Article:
In severe cases, damage to internal organs may occur, which, in some cases, may cause death.
Various studies have suggested that severe child sexual abuse may have a deleterious effect on brain development. (1998) found "reversed hemispheric asymmetry and greater left hemisphere coherence in abused subjects;" Teicher et al.
(1993) found that child sexual abuse was associated with a reduced corpus callosum area; various studies have found an association of reduced volume of the left hippocampus with child sexual abuse; used the "Limbic System Checklist-33" to measure ictal temporal lobe epilepsy-like symptoms in 253 adults.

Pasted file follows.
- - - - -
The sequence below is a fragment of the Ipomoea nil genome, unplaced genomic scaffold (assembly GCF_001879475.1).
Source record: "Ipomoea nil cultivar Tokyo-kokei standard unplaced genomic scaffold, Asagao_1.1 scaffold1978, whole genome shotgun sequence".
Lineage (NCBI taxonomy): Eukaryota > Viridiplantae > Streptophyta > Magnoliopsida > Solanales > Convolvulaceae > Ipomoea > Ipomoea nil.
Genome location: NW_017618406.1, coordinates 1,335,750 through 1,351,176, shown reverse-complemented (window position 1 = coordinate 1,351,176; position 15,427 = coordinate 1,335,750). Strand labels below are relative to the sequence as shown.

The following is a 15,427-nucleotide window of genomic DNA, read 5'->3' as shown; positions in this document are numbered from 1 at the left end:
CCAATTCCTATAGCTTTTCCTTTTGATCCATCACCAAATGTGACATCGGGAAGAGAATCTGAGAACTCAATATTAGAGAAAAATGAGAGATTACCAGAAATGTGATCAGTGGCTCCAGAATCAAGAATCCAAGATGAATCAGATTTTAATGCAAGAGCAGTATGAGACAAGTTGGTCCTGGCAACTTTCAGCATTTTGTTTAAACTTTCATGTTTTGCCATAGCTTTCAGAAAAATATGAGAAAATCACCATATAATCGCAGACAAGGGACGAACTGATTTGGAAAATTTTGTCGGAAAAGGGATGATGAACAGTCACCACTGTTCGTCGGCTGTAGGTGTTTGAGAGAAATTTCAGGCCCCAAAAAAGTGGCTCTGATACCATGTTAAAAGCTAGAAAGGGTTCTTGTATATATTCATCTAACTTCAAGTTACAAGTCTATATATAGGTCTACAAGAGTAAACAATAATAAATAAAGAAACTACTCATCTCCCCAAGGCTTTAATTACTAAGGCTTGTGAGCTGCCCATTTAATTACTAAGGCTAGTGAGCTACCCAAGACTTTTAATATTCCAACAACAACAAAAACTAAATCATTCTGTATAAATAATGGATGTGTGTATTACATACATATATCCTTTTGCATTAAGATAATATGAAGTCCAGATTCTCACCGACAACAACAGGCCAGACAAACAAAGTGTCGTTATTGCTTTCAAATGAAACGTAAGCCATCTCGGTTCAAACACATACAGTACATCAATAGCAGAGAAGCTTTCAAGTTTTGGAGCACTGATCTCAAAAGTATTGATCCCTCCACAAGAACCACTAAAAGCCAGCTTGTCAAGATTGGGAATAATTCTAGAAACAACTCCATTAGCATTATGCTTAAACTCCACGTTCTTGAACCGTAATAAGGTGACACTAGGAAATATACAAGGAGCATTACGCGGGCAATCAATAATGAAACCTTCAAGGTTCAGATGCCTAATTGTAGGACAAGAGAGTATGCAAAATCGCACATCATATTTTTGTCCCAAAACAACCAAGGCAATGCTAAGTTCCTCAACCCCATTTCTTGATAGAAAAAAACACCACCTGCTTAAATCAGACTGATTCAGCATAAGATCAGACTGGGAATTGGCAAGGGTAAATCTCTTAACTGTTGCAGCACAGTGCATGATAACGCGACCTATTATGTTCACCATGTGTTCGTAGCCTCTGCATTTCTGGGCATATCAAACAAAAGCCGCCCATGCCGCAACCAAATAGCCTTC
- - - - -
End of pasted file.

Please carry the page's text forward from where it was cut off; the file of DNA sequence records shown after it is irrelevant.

Reports of child sexual abuse were associated with a 49% increase to LSCL-33 scores, 11% higher than the associated increase of self-reported physical abuse. (2006) found that the self-reported math Scholastic Aptitude Test scores of their sample of women with a history of repeated child sexual abuse were significantly lower than the self-reported math SAT scores of their non-abused sample.
Dolls are sometimes used to help explain what happened.